99.  Hot Hot Heat – Make Up The Breakdown (2002)

When I worked in at my college radio station, we were deluged with literal mountains of promo CDs. This is not surprising or unique. What was surprising and unique were the rare times a randomly grabbed CD (literally) pulled from the bottom of a teetering stack of jewel cases would not only catch your ear but have you grabbing people aside to play it for them. Make Up The Breakdown was discovered just like that, a random choice from a random pile of categorized albums that would later either be tossed or lazily marked “Alternative”. Catchy is the first word that comes to mind when talking about MUTB, jam-packed with hooks, sharp riffs and angular guitars back when people liked that sort of thing. Moving at a quick clip (31.9 minutes according to iTunes) Hot Hot Heat don’t waste any time, moving breathlessly from dance anthem to dance rocker and back again. The lead singer has one of those “Is this annoying? I’m not sure yet” voices that actually could be annoying but the music is so good you never really care if it is or not. I think the later albums affirm that it is annoying, but those albums suck so there you go.

98.  Nine Inch Nails – Year Zero (2007)

I can fully attest that for about two years I would swear up and down that this album wasn’t very good. I liked a couple songs but “something feels off”. I used to blame the drum sound, but I’d always head back and realize that that wasn’t the case. The drum sound is actually pretty awesome. But I always came back, threw it on again trying to figure out why it wasn’t clicking with me. When I began making this list I didn’t initially consider it because, well, I had already officially told people I didn’t like it. But why was I listening to it so much, even more than records I actually attested to like, such as those last couple Morrissey albums? I mean, Morrissey is arguably as big if not a bigger downer than Trent Reznor. Well, when I was giving this a listen a few weeks ago, not even considering it for this list the fucker cracked me in half. Right then I understood it all and Year Zero understood me. We were one and the universe moved in sync with our movements. Then I went to bed without writing anything down and here it is at #98.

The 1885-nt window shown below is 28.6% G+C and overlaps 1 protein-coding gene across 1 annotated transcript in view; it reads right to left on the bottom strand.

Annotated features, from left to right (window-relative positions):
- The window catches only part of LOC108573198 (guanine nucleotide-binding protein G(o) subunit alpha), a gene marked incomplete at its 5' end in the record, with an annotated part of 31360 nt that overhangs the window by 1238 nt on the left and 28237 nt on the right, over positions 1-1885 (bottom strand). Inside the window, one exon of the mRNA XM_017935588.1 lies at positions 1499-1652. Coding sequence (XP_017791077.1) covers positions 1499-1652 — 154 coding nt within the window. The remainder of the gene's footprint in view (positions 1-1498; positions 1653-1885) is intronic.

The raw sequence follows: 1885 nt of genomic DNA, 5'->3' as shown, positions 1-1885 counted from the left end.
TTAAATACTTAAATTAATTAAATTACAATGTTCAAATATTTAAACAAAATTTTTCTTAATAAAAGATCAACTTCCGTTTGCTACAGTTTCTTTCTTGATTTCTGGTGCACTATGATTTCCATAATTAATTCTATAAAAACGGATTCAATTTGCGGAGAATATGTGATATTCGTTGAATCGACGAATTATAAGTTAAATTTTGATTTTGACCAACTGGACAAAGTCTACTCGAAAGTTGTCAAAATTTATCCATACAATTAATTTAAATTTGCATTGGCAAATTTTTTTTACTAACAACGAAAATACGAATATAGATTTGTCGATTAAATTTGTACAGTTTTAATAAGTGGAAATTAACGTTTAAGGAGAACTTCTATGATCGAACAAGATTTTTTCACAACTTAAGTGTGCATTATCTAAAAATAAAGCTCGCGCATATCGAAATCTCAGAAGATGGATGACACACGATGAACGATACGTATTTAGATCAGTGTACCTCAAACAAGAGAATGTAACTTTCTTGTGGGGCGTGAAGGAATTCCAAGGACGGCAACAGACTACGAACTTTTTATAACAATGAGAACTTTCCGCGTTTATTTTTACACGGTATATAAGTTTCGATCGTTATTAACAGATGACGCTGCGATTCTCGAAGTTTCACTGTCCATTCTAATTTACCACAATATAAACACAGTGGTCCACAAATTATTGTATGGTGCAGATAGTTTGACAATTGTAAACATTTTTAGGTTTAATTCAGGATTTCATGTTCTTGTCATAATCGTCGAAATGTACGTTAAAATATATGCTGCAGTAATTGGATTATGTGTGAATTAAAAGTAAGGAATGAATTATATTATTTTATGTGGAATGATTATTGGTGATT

97.  John Mayer – Room For Squares (2001)

John Mayer isn’t very likable now. On Room For Squares however, Mayer is empathetic and self-deprecating; witty and wistful.  The subject matter of awkward dates, childhood nostalgia, and the pressure of going out into the world as an adult and proving yourself are all topics that in the right hands can’t be anything less than appealing. I’ve been struggling to think of how to describe the music. Spare for the right moments and never overproduced, Room For Squares tends toward a sound I’ll call attractive and familiar. Plenty of tracks have an old familiarity to them, sounding less like original works and more like old standards passed down. The most important feature of the album is that John Mayer comes across as a guy still figuring it all out, making mistakes and trying to just be a better person. Jeez, how did that turn out?

96.  Cody ChestnuTT – The Headphone Masterpiece (2002)

Cody ChestnuTT is a guy who can do anything. That appears to be the main subject of The Headphone Masterpiece. ChestnuTT jumping from style to style, genre to genre proving not only that he can do r&b/rock/soul, he can do it well. At two discs, The Headphone Masterpiece is bloated; bloated with ideas, jokes, riffs, garbage, misogyny, apologies, family, and more than few mentions to ChestnuTT’s sexual prowess. It’s also very funny, catchy and frankly a goddamn masterpiece. All of ChestnuTT’s contradictions just make him more appealing and his decision to record the whole thing on a 4-track sounds like a dare that he won.